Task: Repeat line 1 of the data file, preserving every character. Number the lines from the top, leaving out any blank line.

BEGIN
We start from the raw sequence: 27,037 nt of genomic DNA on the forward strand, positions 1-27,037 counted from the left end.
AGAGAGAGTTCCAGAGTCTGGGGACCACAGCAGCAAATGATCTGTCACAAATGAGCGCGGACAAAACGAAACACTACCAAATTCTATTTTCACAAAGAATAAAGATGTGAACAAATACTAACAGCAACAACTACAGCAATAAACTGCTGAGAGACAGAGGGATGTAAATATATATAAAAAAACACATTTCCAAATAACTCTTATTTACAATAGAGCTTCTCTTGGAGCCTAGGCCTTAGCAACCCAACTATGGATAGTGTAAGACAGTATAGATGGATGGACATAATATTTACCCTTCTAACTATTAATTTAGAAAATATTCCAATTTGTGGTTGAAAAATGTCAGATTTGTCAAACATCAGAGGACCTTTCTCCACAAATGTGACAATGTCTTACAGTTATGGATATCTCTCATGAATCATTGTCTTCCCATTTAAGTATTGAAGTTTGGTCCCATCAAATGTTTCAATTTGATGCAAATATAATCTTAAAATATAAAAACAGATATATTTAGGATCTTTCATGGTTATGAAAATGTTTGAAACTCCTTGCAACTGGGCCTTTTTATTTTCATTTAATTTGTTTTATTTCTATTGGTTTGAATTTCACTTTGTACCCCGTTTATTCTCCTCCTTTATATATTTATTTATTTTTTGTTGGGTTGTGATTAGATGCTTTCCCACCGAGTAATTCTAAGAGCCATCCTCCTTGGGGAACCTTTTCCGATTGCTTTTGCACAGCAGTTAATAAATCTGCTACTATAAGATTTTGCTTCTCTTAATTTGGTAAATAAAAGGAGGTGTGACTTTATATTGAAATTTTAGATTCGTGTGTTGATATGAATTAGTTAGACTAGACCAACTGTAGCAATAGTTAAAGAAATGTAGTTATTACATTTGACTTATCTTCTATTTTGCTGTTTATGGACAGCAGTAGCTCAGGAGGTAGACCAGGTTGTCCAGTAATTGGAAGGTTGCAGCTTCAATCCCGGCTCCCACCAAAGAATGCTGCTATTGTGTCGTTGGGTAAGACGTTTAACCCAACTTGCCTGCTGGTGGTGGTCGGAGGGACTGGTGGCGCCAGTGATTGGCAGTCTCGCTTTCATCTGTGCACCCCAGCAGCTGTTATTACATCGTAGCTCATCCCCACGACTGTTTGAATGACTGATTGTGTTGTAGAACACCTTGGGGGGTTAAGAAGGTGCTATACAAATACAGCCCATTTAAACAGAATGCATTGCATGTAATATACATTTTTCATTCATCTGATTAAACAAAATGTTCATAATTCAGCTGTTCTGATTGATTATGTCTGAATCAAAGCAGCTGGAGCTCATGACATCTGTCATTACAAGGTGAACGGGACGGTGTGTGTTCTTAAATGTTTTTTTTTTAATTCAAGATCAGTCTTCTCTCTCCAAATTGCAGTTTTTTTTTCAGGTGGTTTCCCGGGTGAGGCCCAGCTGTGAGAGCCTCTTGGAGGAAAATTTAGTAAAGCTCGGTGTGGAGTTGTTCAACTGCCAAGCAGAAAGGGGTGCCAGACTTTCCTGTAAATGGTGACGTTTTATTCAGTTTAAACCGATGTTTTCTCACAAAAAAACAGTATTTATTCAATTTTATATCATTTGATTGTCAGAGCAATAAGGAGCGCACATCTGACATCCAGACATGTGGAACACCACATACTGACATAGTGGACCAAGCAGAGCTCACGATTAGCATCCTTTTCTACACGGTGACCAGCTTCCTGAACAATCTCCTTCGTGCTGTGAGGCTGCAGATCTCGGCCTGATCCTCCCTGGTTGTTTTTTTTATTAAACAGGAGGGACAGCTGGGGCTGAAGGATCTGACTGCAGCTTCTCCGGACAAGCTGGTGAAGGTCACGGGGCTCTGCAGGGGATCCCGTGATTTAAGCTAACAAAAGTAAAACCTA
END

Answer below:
We start from the raw sequence: 27,037 nt of genomic DNA on the forward strand, positions 1-27,037 counted from the left end.